An Interview with Designing for Disaster Curator

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New Orleans, Louisiana, 2005. Flood waters in New Orleans, located below sea level, were slow to dissipate after levees failed during Hurricane Katrina, causing billions in damages. NOAA Photo Library, National Weather Service Collection, Lieut. Commander Mike Moran, NOAA Corps, NMAO/AOC.

The Designing for Disaster exhibition investigates how we can build communities that are safer and more disaster resilient, through stories, video, objects, and interactive tools from around the nation. National Building Museum Online sat down with Museum curator Chrysanthe Broikos and her team, Christine Canabou and Caitlin Bristol, to hear what they learned while preparing the exhibition.

National Building Museum Online (NBM Online): First of all, what is disaster mitigation?

Disaster mitigation is anything you can do long-term to prevent or minimize the impact of a natural disaster. FEMA (Federal Emergency Management Agency) includes it as one of four components of emergency management: preparedness, response, recovery, and mitigation. The goal of Designing for Disaster is to zero in on the crucial roles design, building, and planning can play in disaster mitigation.

NBM Online: Why is this an important topic for the National Building Museum?

This exhibition asks fundamental questions about where and how we build as a society. As we face an increasing number of destructive and deadly natural disasters, we are re-engaging these fundamental questions in very healthy ways. Should we have the right to build exactly what we want, where we want, no matter the risks? Should we give more thought to the long-term viability and protection of the structures and communities we build? In many respects, we are redefining acceptable levels of risk. What we thought was safe in the past is no longer safe enough, and we are now taking steps to increase resiliency in our buildings and communities.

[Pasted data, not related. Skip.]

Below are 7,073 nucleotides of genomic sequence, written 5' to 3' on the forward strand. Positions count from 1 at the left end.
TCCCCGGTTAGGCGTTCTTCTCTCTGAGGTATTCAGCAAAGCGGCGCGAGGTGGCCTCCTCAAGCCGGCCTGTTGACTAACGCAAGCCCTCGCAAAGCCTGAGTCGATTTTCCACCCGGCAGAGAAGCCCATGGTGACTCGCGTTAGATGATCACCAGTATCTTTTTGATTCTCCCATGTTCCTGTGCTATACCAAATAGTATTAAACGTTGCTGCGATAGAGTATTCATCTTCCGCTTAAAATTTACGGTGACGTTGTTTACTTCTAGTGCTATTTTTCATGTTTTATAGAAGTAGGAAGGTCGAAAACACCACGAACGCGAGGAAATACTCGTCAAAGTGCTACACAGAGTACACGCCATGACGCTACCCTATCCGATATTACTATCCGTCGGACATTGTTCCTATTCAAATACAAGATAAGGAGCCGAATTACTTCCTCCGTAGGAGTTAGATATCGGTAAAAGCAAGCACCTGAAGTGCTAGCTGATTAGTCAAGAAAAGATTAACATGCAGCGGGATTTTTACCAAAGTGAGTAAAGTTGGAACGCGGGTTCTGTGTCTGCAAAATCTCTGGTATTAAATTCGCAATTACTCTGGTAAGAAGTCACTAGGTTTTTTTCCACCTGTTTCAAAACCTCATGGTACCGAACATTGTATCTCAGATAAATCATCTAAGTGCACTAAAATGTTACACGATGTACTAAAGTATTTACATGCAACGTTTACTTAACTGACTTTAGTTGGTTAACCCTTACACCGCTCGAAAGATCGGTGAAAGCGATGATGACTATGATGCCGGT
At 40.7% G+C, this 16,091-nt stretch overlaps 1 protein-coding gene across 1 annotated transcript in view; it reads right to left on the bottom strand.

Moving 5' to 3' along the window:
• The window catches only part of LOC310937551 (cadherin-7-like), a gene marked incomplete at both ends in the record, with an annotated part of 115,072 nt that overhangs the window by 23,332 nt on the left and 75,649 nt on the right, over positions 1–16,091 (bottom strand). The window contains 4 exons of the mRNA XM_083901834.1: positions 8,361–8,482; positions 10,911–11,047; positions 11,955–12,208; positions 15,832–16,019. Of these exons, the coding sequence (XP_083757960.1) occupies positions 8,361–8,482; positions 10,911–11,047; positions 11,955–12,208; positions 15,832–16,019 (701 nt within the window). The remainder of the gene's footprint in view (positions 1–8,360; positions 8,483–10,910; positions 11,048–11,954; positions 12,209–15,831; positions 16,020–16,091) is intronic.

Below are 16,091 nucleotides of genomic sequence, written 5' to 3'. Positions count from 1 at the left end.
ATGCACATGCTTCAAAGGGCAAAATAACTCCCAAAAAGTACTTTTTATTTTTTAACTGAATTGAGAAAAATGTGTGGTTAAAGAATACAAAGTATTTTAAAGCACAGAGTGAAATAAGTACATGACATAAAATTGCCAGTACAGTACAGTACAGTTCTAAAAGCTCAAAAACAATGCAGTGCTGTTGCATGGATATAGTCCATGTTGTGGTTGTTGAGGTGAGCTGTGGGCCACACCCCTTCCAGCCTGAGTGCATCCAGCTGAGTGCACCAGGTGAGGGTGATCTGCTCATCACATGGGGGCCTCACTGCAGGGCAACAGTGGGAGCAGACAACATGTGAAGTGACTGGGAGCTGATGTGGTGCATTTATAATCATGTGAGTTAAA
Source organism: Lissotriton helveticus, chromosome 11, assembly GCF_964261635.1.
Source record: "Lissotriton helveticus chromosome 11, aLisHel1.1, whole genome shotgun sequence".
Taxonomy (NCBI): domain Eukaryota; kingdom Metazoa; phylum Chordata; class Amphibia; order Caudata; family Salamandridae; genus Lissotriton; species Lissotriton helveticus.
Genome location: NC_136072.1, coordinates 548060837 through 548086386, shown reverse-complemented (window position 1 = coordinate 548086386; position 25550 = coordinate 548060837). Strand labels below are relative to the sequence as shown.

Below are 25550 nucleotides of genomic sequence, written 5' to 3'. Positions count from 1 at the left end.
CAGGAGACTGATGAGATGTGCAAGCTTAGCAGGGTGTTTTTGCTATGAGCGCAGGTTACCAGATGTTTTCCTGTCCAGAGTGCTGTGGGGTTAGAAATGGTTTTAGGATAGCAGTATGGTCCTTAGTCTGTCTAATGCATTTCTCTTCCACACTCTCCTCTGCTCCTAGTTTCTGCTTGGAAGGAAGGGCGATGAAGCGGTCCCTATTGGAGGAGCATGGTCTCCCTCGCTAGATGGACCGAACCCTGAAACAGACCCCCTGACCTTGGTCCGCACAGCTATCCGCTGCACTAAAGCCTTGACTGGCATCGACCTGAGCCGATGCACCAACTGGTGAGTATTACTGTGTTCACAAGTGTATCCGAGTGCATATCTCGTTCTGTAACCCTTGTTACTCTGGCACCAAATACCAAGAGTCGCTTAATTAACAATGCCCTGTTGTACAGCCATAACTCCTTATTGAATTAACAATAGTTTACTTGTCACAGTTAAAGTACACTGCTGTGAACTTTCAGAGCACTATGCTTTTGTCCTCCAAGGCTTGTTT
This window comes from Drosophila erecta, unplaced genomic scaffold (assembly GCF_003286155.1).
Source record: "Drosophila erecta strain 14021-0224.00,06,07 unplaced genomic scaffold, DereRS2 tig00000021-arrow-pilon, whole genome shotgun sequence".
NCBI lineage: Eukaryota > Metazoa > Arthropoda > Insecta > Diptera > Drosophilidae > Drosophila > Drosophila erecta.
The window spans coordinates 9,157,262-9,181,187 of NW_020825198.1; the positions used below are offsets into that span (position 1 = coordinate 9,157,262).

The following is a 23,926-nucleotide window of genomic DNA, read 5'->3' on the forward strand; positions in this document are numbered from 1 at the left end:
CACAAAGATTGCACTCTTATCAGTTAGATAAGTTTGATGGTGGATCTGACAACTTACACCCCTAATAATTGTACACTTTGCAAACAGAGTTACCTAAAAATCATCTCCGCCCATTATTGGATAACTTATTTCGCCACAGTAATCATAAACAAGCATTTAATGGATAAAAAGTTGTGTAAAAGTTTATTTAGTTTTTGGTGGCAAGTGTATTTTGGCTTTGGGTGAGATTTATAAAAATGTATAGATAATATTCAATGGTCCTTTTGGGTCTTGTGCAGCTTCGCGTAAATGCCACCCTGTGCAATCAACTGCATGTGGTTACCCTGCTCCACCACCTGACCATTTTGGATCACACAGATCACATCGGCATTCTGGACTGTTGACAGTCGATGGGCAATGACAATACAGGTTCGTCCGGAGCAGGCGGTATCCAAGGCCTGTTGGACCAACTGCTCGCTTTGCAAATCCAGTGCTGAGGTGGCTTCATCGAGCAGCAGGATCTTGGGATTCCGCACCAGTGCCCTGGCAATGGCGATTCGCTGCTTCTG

This exhibition also relates to the National Building Museum’s well-established interest in sustainability. Designing for Disaster is, in part, about how we share the planet with each other and with nature. It is a natural progression or logical next step after the exhibitions and programs the Museum has presented over the past decade, such as Green Community and Green House, among others.

NBM Online: Explain the title, Designing for Disaster.

In the past, disaster mitigation largely occurred after a disaster, after some destructive event took place when it was understood that mitigation could lessen the effects next time. With Designing for Disaster, we want to demonstrate how designing resilient structures and communities can and should happen before disaster strikes. Many lessons have been learned from individual events, such as recent destructive storms like Hurricanes Katrina and Sandy. These lessons need to be shared with citizens and planners in other communities before the next storm hits to lessen both the human toll and the economic costs.

We consciously chose the phrase “designing for” rather than “designing against” disaster. The “us against nature” philosophy can lead to unforeseen problems. Designing for Disaster focuses on how to work with and understand those powerful forces of nature, in order to best protect our built environment and ourselves.

NBM Online: What will visitors see in Designing for Disaster?

Throughout the exhibition, we present real world objects, video, images, and interactive components to demonstrate the truly vast range of design and building solutions being developed in the field of disaster mitigation. We want to show how these can vary depending on hazard type. For example, in the earthquakes section of the exhibition, you’ll encounter a buckling restrained brace, which is a next-generation bracing system that can absorb destructive energy during a quake. You’ll also find a viscous damper, which is something like a shock absorber.

Other types of disasters require different strategies. The exhibition features a FEMA-specified safe room, built in our galleries with assistance from the International Masonry Institute and the International Union of Bricklayers and Allied Craftworkers. This a prime example of “designing for disaster.” This represents a modern life-saving solution for surviving a tornado or other wind-related disasters that can be built within homes and other structures. FEMA first published specifications for tornado safe rooms in 1998.  Researchers had been studying what could be done to save lives in tornados during the previous decades, and there was a long-held notion that simply positioning oneself underground in cellars was the safest option. But what about in areas where there is soft soil and it is cost prohibitive to build down into the ground? They developed strict criteria for constructing safe rooms, and they are now recognized as “near absolute protection.” So the FEMA safe room shows that careful design and building enables us to proactively protect ourselves from the risks around us.